The movie was filmed, edited, and exported in 4K, but at the moment the 4K version is being reserved for the projection at the premiere in Riva del Garda. It is going to be available on YouTube in HD (1080p), at least at the beginning. This is because of some technical reasons I’m not involved in.
We used two cameras. A BlackMagic UrsaMini for slow motion and better dynamic range, although a bit too heavy, and Sony A7RII, for portability and better picture quality in the low light conditions of the cave. DJI Phantom 4 Pro and DJI Mavic Pro were used for two or three aerial sequences in the movie.

foto credits @PAVELBLAZEK

6) Preferred lenses? Even from the few seconds of the preview there is some kind of strong religious feeling, like if we are watching some sort of pagane ritual. Was that something you wanted to achieve?
The aesthetic of the movie was created around medium to long focal lenses. Of course we used some wide focals as well, but we tried to avoid them as much as possible. Also the colour correction followed this weird, quiet and yet powerful atmosphere which we experienced during the climbing and immediately after the sending of the route.
7) Which leads to the next question: filming a climbing achievement, storytelling wise, is risky in the sense that there is always the danger to fall into the fails-all-the-time-and-then-trains-hard-to-eventually-succeed cliché, something which in climbing videos we have seen quite a lot in all the possible variations. How did you manage that aspect?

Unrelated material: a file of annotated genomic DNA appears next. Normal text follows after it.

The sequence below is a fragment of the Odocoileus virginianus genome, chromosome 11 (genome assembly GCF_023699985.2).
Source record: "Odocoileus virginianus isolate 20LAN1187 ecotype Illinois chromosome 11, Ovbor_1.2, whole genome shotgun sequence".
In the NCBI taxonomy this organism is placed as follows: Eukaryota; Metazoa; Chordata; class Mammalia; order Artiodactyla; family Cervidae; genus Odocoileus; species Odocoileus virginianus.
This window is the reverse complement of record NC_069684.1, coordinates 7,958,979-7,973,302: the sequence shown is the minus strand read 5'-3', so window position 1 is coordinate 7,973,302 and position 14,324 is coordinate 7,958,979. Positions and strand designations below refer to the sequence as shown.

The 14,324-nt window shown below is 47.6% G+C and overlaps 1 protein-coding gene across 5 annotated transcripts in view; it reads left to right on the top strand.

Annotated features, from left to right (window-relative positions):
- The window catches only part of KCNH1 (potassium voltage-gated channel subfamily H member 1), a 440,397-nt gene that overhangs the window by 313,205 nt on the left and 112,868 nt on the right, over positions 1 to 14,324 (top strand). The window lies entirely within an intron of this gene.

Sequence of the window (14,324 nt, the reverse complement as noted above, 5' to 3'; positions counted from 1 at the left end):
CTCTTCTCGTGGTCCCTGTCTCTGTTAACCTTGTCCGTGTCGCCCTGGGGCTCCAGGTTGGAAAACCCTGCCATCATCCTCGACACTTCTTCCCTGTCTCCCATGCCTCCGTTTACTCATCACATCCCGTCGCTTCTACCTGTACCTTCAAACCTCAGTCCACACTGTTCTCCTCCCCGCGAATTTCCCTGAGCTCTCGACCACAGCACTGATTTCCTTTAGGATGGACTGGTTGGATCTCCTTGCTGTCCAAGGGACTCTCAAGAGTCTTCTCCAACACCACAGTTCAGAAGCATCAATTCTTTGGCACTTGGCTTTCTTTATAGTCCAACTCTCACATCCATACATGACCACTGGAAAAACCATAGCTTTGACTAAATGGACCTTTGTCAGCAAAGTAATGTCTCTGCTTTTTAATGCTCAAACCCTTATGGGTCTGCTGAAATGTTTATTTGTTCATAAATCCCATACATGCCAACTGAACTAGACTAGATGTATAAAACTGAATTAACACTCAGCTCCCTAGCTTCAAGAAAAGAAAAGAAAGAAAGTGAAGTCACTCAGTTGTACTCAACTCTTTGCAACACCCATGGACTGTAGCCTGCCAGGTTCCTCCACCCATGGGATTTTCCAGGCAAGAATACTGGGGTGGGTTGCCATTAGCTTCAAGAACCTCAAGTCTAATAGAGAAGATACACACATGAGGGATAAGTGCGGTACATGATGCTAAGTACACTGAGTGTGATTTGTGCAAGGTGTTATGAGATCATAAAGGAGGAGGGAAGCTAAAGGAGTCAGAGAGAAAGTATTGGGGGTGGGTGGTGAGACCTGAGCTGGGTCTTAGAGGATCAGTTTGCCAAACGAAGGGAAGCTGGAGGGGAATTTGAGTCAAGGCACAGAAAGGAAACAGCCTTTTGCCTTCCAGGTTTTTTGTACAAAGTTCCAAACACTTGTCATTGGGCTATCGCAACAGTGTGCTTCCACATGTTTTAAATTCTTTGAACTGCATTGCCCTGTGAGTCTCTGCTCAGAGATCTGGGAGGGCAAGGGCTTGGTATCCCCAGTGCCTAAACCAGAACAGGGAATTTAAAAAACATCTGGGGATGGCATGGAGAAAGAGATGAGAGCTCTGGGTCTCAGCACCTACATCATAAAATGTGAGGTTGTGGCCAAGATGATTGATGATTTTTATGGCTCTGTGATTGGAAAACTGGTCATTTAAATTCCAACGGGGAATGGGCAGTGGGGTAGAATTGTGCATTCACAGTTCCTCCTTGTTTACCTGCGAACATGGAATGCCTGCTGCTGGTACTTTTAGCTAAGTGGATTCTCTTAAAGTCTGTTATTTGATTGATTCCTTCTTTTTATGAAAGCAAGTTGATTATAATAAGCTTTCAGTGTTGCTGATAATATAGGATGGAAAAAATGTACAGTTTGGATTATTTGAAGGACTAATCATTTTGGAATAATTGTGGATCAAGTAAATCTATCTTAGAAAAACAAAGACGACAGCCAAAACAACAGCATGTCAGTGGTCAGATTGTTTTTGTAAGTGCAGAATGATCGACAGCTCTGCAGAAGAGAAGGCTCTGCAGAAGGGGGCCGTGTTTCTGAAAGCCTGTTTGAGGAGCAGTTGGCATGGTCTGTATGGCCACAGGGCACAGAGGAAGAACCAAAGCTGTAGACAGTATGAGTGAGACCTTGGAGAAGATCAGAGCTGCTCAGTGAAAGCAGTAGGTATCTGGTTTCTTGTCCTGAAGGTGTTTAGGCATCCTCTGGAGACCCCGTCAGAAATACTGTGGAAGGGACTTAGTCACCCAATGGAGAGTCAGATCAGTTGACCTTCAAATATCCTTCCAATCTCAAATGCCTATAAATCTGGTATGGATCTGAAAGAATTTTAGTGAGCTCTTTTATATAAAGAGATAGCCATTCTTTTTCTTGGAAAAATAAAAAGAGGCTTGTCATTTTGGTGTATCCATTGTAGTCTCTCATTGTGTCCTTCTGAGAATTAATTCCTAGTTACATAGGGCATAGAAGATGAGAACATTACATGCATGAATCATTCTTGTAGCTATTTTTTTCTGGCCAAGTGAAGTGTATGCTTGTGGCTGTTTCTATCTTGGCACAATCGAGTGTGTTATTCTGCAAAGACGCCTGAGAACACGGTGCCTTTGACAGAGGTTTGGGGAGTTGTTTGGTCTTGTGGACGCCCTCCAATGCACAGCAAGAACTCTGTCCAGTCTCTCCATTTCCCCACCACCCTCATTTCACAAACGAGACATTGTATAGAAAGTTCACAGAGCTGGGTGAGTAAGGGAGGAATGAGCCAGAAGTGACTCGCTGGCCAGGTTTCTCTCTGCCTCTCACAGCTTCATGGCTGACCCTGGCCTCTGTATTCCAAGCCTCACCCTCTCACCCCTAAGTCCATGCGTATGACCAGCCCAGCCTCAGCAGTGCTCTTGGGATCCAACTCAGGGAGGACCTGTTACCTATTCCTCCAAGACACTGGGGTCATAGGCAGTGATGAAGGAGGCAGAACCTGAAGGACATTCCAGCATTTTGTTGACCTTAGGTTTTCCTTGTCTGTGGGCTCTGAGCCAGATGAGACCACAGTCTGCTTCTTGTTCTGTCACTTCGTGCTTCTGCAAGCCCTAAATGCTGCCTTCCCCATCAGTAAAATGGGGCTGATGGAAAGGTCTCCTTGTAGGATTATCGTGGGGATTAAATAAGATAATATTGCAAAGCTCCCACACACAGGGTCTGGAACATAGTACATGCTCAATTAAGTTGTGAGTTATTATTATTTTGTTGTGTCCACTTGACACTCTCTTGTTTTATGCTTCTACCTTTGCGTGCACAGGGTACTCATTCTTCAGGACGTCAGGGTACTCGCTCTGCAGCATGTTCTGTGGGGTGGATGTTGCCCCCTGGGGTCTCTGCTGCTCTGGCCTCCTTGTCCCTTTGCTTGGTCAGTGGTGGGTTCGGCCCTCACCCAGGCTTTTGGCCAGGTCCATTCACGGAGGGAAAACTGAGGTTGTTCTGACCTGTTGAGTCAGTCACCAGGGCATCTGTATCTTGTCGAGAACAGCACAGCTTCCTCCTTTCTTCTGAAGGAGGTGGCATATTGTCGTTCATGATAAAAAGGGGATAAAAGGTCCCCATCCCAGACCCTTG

As a storyteller I wanted to tell what was really happening before and after the achievement. Some clichés are clichés for a reason. Sometimes, trying deliberately to escape from clichés (something I try very often, especially with stills) can lead you to tell a story that’s is not the real one.

foto credits @PAVELBLAZEK

8) What about Adam? Apart from him being an extraordinary athlete, he is really unique for his motivation and strong mentality. How was working with him on a project of this scale??
Adam is not an average athlete (obviously) but not only in a physical context. He has very strong ethics. Ethic is what transforms a good climber into a great one, and is very important to me as a photographer, to feel 100% comfortable when shooting or publishing content about him. He is also beyond the average person. Adam is one of the most cooperative climbers that I been working with, and he easily understands all the aspects involved in creating a good photo or a good video sequence. Sometimes he suggests himself the best way to shot a special movement or route and I always have full confidence in his suggestions.
9) This week’s premiere is something big and something which, to my memory, never happened in climbing history. Are you nervous or totally confident about the film?
I am not nervous at all, I am just curious and excited to show our work to the climbing community. We edited the movie in a way that was not intended for climbers only. I hope that climbers and non climbers from all over the world can feel the same emotions that we felt the day of the sending, and understand all the crazy work that is involved in an achievement of this size.
I want to say thanks to the entire team that worked along with me in making the documentary possible. Pavel and Kristina (Managers-Producers), (the other) Pavel (great cameraman), Pablo (fellow editor), Adam (who trusted on me) and everybody who helped in some way (belaying, carrying gear, doing interviews, etc). Thank you so much. Everybody can enjoy the show in Riva del Garda on february 23rd at 9.00 PM or on live Youtube streaming directly from premiere location. Enjoy!
Silence 9c – The making of ultima modifica: 2018-03-05T14:50:26+00:00 da T. Kinkade